About This Chapter
AP Chemistry: Solutions - Chapter Summary and Learning Objectives
A solution - one substance dissolved in another - is a cornerstone of chemistry theory and experimentation. In this chapter, you'll learn the different types of solutions and what factors affect them. The chapter is broken down into smaller lessons that focus on different aspects of chemical solutions. You'll discover how much of a substance can be dissolved in a solution and how to calculate concentrations and more. This chapter is designed to teach you:
- How chemical bonds affect the nature of solutions
- How to calculate concentration, dilution, molecules, and mass
- The ways various substances form solutions
- How solutions are used in chemistry experiments
|The Rate of Dissolution: Factors and Definition||Understand how the interactions among molecules contribute to the enthalpy of a solution and what factors affect the rate of dissolution.|
|Solutions, Electrolytes, and Nonelectrolytes||Learn how ionic and covalent bonds affect solutions and how to determine the difference.|
|Solubility and Solubility Curves||Discover the solubility of substances in water and how pressure and temperature affect that solubility.|
|Solubility of Common Salts||Examine how to use the solubility of common salts to predict the outcome of chemical reactions.|
|Calculating Molarity and Molality Concentration||Explore the chemistry unit of moles and how to use this number in chemical calculations.|
|Calculating Dilution of Solutions||Understand dilution and how to calculate this reduction of concentration in a solution.|
|Colligative Properties and Raoult's Law||Learn how to calculate changes in the freezing and boiling points of a solution.|
|Using Colligative Properties to Determine Molar Mass||Discover how freezing point depression data can be used to calculate the molar mass of an unknown substance in an experiment.|
|Solubility of Gases||Look at an example experiment to learn about solubility of gas.|
1. The Rate of Dissolution: Factors and Definition
Learn what dissolution is and the factors that affect the rate of dissolution, such as temperature, surface area, polarity and pressure. Learn what miscible and immiscible mean in regards to liquids.
2. Solutions, Electrolytes and Nonelectrolytes
Learn what a solution is and how it is formed. Learn how to express the concentration of a solution in terms of molarity, molality and mass percent. Discover the differences between an electrolyte and a nonelectrolyte.
3. Solubility and Solubility Curves
Learn what solubility is as well as the definitions of 'saturated,' 'unsaturated' and 'supersaturated.' Learn how to determine the solubility of a substance in water by using a solubility curve. Discover the effects of pressure and temperature on the solubility of liquids, solids and gases.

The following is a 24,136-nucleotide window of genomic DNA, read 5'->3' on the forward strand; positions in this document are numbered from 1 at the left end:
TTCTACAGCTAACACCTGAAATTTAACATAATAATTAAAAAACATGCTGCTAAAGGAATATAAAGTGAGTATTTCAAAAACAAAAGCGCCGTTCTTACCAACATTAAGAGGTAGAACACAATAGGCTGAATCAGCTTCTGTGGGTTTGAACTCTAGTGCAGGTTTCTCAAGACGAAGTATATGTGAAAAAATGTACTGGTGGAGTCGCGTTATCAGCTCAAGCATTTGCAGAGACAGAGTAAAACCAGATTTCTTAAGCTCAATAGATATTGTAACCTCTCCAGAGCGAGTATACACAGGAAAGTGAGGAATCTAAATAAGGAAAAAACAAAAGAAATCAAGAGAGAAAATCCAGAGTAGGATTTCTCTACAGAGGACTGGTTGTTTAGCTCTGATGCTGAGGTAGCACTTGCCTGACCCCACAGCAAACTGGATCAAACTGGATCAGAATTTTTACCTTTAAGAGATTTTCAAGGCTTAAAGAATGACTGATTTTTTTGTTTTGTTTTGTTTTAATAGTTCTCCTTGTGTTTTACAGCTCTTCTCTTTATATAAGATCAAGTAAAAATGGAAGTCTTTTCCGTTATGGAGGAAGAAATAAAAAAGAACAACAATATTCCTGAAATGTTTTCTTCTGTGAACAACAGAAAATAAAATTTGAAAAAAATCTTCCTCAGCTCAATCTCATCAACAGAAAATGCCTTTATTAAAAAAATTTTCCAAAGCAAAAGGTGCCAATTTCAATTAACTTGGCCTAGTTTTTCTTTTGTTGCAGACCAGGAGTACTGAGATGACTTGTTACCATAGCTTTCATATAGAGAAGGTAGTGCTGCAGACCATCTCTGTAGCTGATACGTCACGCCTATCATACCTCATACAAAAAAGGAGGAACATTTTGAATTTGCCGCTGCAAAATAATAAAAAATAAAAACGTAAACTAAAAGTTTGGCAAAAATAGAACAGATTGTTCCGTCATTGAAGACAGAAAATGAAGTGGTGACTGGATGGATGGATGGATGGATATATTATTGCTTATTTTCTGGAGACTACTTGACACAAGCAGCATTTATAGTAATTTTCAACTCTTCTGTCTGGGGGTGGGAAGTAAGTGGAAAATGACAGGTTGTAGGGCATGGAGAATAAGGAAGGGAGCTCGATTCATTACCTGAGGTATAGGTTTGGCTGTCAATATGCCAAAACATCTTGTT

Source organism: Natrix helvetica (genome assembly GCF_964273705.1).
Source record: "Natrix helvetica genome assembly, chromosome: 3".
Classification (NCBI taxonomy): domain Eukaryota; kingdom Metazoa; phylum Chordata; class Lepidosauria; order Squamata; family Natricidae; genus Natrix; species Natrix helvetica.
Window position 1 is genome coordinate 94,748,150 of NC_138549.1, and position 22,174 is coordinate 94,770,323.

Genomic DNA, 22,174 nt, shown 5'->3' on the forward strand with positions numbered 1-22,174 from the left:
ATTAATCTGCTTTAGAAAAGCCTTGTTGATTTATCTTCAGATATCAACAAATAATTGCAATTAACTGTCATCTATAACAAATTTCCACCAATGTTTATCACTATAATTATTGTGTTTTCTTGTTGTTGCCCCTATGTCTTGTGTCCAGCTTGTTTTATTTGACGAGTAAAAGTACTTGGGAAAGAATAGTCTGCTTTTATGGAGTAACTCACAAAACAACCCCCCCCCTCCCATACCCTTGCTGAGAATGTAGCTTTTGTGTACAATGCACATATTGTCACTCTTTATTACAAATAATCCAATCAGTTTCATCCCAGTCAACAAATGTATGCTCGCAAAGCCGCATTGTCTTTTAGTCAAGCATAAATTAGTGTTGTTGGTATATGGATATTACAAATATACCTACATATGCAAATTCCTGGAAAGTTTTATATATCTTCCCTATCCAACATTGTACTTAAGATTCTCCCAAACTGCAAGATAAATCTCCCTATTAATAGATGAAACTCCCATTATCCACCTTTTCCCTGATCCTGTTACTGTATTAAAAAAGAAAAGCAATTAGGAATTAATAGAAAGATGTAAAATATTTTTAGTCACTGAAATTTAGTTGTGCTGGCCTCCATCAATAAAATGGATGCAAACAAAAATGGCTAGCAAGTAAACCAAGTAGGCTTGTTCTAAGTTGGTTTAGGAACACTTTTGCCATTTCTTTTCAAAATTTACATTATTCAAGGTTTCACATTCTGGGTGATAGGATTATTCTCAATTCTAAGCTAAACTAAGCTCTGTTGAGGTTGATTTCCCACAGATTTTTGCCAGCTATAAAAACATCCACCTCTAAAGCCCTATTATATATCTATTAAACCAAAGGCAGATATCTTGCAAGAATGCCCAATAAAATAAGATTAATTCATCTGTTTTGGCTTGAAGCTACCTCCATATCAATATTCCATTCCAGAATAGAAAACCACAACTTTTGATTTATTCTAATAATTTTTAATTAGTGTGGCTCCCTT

4. Solubility of Common Salts: Predicting Reaction Outcomes
Ever wondered why some salts dissolve in water and others don't? In this lesson you will learn about some simple salt solubility rules. Using these rules, you will be able to predict the products of many chemical reactions.
5. Calculating Molarity and Molality Concentration
Learn the abbreviations and meaning of molarity and molality and go over some sample calculations with given concentrations.
6. Calculating Dilution of Solutions
Learn what a solution is and how to properly dilute a new solution from a stock solution. Learn the dilution equation that combines molarity, the volume of stock solution and desired solution to determine how much stock solution is needed for the new solution.
7. Colligative Properties and Raoult's Law
Learn how vapor pressure and osmotic pressure are colligative properties. Learn Raoult's Law and how to use it to determine the vapor pressure of a solution. Learn the equation for determining osmotic pressure and how to use it to determine the molar mass of a substance.
8. Using Colligative Properties to Determine Molar Mass
In this lesson, we will explore the effect of colligative properties on a solution. We will learn how to calculate freezing point depression and see how it can be used to calculate the molar mass of an unknown substance.
9. The Solubility of Gases in a Liquid
In this video lesson, you will learn what solubility is and the factors that affect gas solubility. We will use real-life examples to illustrate the importance of understanding solubility. A quick quiz will then test our new knowledge.
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Other chapters within the AP Chemistry: Exam Prep course
- AP Chemistry: Experimental Laboratory Chemistry
- AP Chemistry: Properties of Matter
- AP Chemistry: Atomic Structure
- AP Chemistry: The Periodic Table of Elements
- AP Chemistry: Nuclear Chemistry
- AP Chemistry: Bonding
- AP Chemistry: Phase Changes for Liquids and Solids
- AP Chemistry: Gases
- AP Chemistry: Stoichiometry and Chemical Equations
- AP Chemistry: Acids, Bases and Chemical Reactions
- AP Chemistry: Equilibrium
- AP Chemistry: Kinetics
- AP Chemistry: Thermodynamics
- AP Chemistry: Organic Chemistry
- Portions of the AP Chemistry Exam
- AP Chemistry Flashcards